The U.S. National Oceanic and Atmospheric Administration (NOAA) has predicted an average (25%) or above-average (65%) number of hurricanes and tropical storms will develop between June and November this year.
NOAA forecasts there will be 14-21 named storms with wind speeds of at least 39 miles per hour, with 6-10 developing into hurricanes (winds of at least 74 mph), including 3-6 major hurricanes (winds of at least 111 mph).
In the past, hurricane landfalls have sometimes caused severe damage and often resulted in significant loss of production at the major refineries clustered near the coast of Texas and Louisiana.
But it is important not to overstate the risk to fuel supplies:
- Hurricane seasons are highly variable and forecasts are subject to a large amount of uncertainty.
- Storm tracks are variable, with some hurricanes not making landfall, and others hitting the U.S. East Coast, Florida and Alabama, or Central America, away from the major refineries.
- Storm intensity is also variable and many refineries have been hardened in recent years to withstand strong winds and heavy rains.
- Even if a storm results in a shutdown or damage to a major refinery, production losses are usually short-lived and the total amount of fuel lost as a result is often relatively minor.
Hurricane risks are concentrated in the months of August, September and October, with the peak occurring just before the middle of September.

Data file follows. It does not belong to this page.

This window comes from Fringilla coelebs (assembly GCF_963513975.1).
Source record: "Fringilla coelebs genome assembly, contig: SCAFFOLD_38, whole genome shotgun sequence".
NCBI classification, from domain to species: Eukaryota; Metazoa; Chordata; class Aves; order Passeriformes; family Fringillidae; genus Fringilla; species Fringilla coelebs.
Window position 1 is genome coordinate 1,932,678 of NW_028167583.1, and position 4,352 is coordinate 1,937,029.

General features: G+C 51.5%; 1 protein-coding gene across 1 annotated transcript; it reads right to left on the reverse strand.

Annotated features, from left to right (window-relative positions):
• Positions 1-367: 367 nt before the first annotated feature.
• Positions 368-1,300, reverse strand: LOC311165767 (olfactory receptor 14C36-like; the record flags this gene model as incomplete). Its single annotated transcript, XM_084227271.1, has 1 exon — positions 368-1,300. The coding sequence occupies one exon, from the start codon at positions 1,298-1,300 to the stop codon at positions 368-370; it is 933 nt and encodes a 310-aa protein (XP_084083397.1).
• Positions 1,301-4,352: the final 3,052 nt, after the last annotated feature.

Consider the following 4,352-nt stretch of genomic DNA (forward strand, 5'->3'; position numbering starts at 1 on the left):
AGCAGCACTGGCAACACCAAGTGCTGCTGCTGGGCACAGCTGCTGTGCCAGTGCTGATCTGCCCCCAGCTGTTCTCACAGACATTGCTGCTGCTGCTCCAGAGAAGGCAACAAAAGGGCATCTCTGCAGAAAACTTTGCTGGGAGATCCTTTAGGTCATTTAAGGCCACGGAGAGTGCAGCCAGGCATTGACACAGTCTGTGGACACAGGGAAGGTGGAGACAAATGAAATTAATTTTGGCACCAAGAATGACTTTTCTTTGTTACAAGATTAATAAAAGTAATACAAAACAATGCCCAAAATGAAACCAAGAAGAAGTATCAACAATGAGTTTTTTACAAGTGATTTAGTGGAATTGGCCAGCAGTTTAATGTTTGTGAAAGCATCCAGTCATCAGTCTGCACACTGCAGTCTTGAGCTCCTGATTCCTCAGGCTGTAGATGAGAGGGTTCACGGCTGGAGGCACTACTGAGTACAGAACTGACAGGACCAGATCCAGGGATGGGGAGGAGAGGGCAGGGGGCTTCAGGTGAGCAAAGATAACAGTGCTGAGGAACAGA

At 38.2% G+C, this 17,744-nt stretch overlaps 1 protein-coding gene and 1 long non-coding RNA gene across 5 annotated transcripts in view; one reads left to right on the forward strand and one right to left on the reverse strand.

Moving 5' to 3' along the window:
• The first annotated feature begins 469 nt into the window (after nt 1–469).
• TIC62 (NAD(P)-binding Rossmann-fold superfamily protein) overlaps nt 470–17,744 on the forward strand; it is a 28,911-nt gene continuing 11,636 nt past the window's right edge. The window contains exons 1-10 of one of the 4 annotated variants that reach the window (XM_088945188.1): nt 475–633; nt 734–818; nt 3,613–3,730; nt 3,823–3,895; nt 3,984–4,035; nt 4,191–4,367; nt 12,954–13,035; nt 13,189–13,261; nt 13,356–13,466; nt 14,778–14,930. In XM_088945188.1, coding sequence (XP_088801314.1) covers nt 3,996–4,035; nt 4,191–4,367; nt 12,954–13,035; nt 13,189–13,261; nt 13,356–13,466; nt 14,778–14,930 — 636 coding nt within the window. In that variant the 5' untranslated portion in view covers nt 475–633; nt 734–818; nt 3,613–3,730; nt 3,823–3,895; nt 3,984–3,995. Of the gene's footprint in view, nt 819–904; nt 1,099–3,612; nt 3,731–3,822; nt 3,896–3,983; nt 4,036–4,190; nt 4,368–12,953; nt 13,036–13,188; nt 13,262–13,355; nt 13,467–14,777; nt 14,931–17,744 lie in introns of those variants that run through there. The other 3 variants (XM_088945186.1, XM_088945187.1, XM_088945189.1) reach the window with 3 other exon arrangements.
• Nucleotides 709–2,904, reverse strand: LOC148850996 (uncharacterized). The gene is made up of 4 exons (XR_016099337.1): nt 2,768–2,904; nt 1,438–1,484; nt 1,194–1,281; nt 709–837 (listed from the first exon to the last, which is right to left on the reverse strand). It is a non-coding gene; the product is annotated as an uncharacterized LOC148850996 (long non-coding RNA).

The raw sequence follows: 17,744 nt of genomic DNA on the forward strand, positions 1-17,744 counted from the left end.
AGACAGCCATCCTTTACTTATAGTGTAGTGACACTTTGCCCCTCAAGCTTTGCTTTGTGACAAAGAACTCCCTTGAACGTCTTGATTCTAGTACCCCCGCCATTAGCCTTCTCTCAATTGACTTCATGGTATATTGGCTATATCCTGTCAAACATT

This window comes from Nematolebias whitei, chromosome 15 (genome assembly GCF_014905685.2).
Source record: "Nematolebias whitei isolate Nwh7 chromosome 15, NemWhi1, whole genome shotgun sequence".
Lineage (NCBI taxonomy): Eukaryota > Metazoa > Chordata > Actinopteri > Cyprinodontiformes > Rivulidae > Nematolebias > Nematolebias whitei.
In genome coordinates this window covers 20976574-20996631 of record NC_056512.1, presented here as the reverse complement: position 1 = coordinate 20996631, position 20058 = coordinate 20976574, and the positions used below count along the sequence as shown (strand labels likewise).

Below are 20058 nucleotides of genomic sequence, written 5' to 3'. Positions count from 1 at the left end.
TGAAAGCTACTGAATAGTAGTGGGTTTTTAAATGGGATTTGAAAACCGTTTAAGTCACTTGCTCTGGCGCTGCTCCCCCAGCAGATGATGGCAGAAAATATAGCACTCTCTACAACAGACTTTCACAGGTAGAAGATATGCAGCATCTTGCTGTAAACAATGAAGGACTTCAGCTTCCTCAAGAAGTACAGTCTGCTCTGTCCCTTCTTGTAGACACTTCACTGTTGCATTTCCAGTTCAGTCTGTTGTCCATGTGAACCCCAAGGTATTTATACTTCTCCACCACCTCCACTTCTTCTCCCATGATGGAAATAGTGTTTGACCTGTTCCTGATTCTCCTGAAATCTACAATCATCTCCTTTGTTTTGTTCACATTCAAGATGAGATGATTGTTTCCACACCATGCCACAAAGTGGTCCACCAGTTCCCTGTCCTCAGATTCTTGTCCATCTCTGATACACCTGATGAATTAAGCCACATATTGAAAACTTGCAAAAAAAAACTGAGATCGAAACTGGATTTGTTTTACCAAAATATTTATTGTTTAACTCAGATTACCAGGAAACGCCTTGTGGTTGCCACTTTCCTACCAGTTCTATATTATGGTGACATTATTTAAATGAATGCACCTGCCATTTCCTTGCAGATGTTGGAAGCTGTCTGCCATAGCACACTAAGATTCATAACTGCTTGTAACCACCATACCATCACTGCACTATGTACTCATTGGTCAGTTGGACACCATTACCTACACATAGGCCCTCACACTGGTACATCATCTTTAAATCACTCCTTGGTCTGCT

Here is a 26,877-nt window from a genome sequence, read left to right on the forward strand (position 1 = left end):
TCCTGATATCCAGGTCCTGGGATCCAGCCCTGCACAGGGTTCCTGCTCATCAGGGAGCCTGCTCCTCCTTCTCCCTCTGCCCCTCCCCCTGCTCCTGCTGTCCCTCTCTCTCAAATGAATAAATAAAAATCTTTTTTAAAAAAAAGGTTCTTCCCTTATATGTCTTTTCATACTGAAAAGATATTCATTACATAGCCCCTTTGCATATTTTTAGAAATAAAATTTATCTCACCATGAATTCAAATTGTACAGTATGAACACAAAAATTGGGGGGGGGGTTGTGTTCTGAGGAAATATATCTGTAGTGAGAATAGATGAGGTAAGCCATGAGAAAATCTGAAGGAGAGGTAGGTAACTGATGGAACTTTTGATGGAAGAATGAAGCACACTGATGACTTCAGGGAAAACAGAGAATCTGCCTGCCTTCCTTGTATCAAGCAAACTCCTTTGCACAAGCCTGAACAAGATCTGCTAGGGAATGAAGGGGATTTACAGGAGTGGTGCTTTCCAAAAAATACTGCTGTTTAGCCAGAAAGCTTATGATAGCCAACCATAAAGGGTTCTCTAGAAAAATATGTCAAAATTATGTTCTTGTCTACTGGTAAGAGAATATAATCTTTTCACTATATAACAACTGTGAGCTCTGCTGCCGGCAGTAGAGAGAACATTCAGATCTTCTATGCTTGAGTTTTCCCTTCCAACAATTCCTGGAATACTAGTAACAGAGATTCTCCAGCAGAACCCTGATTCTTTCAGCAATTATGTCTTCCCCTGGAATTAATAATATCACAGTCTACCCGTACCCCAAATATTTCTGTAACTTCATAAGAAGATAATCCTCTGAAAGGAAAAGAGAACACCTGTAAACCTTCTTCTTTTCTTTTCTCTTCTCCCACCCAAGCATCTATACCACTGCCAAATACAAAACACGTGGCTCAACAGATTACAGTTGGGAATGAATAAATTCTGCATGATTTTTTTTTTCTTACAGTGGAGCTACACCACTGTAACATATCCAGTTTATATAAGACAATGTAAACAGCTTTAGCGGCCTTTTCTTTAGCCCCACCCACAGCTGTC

But the impact on total nationwide distillate production over this three-month period has been modest, at least in the four decades since 1981.
At a national level, the standard deviation of changes in distillate production from one year to the next has been 16 million barrels.
The largest decline was in August-October 2020, when production fell by 48 million barrels compared with the prior year, but that was caused by the coronavirus pandemic, not hurricanes.
But nearly all the year-on-year losses in distillate production have been less than 17 million barrels, not all of which is attributable to storms, which would normally be absorbed by inventories.
In most years, hurricanes do not pose too much threat to distillate availability and prices in North America and Europe.
However, this year, national inventories are at the lowest level for over 15 years, and at a record low level along the East Coast.
National distillate fuel oil stocks have fallen to just 107 million barrels compared with a pre-pandemic five-year average of 133 million.
East Coast distillate stocks have shrunk to just 22 million barrels compared with a pre-pandemic five-year average of 43 million.
The East Coast relies on distillate delivered by pipeline from the Gulf Coast refineries so a major hurricane could create a critical shortage in the region.
In previous years, the East Coast has been able to source distillates from Europe when there has been a disruption to the pipelines or the Gulf Coast refineries.
But European distillate stocks are already at multi-year lows and could deplete even further if sanctions are applied to exports from Russia.
With inventories already critically low, even a small loss of production could prove to be the tipping point that turns potential scarcity into physical shortages.
The market urgently needs to rebuild distillate stocks to more comfortable levels over the next three months so they can absorb any hurricane losses.
Exceptionally high distillate prices at the moment are attempting to discourage consumption and increase output as much as possible to insure against any hurricane-driven production losses.